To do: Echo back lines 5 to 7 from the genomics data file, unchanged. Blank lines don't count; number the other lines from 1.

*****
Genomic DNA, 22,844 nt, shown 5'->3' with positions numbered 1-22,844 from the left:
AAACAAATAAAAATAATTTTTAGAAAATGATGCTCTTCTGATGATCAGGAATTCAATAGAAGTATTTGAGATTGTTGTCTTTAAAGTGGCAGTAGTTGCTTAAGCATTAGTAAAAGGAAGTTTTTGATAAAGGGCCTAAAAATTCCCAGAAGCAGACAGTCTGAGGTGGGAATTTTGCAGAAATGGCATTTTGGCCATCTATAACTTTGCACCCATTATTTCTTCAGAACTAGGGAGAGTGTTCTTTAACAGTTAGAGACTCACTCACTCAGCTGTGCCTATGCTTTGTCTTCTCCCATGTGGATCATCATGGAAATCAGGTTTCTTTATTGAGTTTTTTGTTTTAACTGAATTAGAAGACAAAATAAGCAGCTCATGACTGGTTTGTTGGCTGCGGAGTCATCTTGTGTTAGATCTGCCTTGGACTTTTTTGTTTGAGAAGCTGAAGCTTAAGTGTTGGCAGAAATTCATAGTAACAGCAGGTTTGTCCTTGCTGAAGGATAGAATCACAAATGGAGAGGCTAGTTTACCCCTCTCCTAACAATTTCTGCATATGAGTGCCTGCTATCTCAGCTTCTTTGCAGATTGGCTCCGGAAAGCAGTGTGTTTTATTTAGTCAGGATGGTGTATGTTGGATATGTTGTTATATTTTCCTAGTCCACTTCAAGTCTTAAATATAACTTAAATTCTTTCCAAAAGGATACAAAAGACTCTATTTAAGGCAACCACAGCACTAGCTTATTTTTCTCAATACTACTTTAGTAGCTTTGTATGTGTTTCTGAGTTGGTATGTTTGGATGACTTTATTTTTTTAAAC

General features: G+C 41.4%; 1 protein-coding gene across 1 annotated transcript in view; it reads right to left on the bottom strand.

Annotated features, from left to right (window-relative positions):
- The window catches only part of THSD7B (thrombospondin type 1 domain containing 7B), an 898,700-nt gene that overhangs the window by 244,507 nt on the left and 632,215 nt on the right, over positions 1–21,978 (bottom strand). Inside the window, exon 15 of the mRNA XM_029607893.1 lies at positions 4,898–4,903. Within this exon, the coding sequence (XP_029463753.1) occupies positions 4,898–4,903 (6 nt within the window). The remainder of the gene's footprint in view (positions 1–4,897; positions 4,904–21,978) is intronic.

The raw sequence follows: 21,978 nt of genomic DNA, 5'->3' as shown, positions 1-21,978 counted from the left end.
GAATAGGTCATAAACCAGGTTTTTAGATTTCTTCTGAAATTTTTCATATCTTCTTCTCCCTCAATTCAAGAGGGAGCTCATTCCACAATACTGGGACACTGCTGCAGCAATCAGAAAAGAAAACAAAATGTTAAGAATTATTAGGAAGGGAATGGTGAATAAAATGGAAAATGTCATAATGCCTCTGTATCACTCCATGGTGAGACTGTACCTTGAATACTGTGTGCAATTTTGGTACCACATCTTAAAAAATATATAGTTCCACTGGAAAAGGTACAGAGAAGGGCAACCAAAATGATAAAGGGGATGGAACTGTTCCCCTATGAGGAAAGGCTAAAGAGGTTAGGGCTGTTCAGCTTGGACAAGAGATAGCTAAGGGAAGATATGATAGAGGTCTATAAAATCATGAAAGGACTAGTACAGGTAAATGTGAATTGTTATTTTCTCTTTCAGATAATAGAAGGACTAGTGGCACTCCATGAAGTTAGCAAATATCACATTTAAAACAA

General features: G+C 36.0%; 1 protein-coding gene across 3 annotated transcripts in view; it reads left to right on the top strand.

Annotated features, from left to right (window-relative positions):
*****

- The window catches only part of THSD7B (thrombospondin type 1 domain containing 7B), an 898,700-nt gene that overhangs the window by 244,507 nt on the left and 632,215 nt on the right, over positions 1–21,978 (bottom strand). Inside the window, exon 15 of the mRNA XM_029607893.1 lies at positions 4,898–4,903. Within this exon, the coding sequence (XP_029463753.1) occupies positions 4,898–4,903 (6 nt within the window). The remainder of the gene's footprint in view (positions 1–4,897; positions 4,904–21,978) is intronic.

The raw sequence follows: 21,978 nt of genomic DNA, 5'->3' as shown, positions 1-21,978 counted from the left end.
GAATAGGTCATAAACCAGGTTTTTAGATTTCTTCTGAAATTTTTCATATCTTCTTCTCCCTCAATTCAAGAGGGAGCTCATTCCACAATACTGGGACACTGCTGCAGCAATCAGAAAAGAAAACAAAATGTTAAGAATTATTAGGAAGGGAATGGTGAATAAAATGGAAAATGTCATAATGCCTCTGTATCACTCCATGGTGAGACTGTACCTTGAATACTGTGTGCAATTTTGGTACCACATCTTAAAAAATATATAGTTCCACTGGAAAAGGTACAGAGAAGGGCAACCAAAATGATAAAGGGGATGGAACTGTTCCCCTATGAGGAAAGGCTAAAGAGGTTAGGGCTGTTCAGCTTGGACAAGAGATAGCTAAGGGAAGATATGATAGAGGTCTATAAAATCATGAAAGGACTAGTACAGGTAAATGTGAATTGTTATTTTCTCTTTCAGATAATAGAAGGACTAGTGGCACTCCATGAAGTTAGCAAATATCACATTTAAAACAA